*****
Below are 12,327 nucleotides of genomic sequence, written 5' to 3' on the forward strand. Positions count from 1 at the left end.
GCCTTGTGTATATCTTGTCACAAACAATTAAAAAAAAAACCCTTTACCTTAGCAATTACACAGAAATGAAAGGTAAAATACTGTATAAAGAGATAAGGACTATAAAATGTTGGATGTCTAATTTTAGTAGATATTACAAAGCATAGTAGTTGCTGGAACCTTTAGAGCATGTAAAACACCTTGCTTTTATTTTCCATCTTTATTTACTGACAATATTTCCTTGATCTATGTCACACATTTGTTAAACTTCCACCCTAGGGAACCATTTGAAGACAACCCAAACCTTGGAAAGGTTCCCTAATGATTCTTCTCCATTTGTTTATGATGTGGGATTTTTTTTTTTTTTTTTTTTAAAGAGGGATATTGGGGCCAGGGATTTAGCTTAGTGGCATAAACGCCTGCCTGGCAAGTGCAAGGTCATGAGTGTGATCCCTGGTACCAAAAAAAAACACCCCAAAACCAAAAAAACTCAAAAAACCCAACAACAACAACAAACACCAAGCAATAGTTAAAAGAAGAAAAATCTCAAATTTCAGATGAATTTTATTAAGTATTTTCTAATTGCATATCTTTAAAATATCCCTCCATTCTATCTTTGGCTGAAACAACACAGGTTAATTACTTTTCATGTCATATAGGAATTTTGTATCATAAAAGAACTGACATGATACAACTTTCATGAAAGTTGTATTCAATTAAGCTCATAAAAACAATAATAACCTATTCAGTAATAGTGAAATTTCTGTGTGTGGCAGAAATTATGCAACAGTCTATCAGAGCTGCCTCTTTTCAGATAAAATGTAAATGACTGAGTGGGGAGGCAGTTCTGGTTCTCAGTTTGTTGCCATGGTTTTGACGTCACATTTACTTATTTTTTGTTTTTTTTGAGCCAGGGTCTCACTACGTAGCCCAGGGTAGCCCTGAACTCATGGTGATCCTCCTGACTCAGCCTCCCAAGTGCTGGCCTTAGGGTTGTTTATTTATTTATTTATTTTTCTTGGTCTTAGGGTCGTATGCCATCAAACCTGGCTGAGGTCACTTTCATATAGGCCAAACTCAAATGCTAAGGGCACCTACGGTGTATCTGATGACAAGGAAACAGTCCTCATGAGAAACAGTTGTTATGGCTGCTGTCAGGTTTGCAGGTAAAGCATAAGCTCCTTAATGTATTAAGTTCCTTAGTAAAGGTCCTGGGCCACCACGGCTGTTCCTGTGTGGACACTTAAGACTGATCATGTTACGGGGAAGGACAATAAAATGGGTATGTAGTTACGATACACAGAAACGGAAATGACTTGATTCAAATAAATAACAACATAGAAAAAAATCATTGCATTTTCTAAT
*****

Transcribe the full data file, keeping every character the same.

Below are 12,327 nucleotides of genomic sequence, written 5' to 3' on the forward strand. Positions count from 1 at the left end.
GCCTTGTGTATATCTTGTCACAAACAATTAAAAAAAAAACCCTTTACCTTAGCAATTACACAGAAATGAAAGGTAAAATACTGTATAAAGAGATAAGGACTATAAAATGTTGGATGTCTAATTTTAGTAGATATTACAAAGCATAGTAGTTGCTGGAACCTTTAGAGCATGTAAAACACCTTGCTTTTATTTTCCATCTTTATTTACTGACAATATTTCCTTGATCTATGTCACACATTTGTTAAACTTCCACCCTAGGGAACCATTTGAAGACAACCCAAACCTTGGAAAGGTTCCCTAATGATTCTTCTCCATTTGTTTATGATGTGGGATTTTTTTTTTTTTTTTTTTTAAAGAGGGATATTGGGGCCAGGGATTTAGCTTAGTGGCATAAACGCCTGCCTGGCAAGTGCAAGGTCATGAGTGTGATCCCTGGTACCAAAAAAAAACACCCCAAAACCAAAAAAACTCAAAAAACCCAACAACAACAACAAACACCAAGCAATAGTTAAAAGAAGAAAAATCTCAAATTTCAGATGAATTTTATTAAGTATTTTCTAATTGCATATCTTTAAAATATCCCTCCATTCTATCTTTGGCTGAAACAACACAGGTTAATTACTTTTCATGTCATATAGGAATTTTGTATCATAAAAGAACTGACATGATACAACTTTCATGAAAGTTGTATTCAATTAAGCTCATAAAAACAATAATAACCTATTCAGTAATAGTGAAATTTCTGTGTGTGGCAGAAATTATGCAACAGTCTATCAGAGCTGCCTCTTTTCAGATAAAATGTAAATGACTGAGTGGGGAGGCAGTTCTGGTTCTCAGTTTGTTGCCATGGTTTTGACGTCACATTTACTTATTTTTTGTTTTTTTTGAGCCAGGGTCTCACTACGTAGCCCAGGGTAGCCCTGAACTCATGGTGATCCTCCTGACTCAGCCTCCCAAGTGCTGGCCTTAGGGTTGTTTATTTATTTATTTATTTTTCTTGGTCTTAGGGTCGTATGCCATCAAACCTGGCTGAGGTCACTTTCATATAGGCCAAACTCAAATGCTAAGGGCACCTACGGTGTATCTGATGACAAGGAAACAGTCCTCATGAGAAACAGTTGTTATGGCTGCTGTCAGGTTTGCAGGTAAAGCATAAGCTCCTTAATGTATTAAGTTCCTTAGTAAAGGTCCTGGGCCACCACGGCTGTTCCTGTGTGGACACTTAAGACTGATCATGTTACGGGGAAGGACAATAAAATGGGTATGTAGTTACGATACACAGAAACGGAAATGACTTGATTCAAATAAATAACAACATAGAAAAAAATCATTGCATTTTCTAAT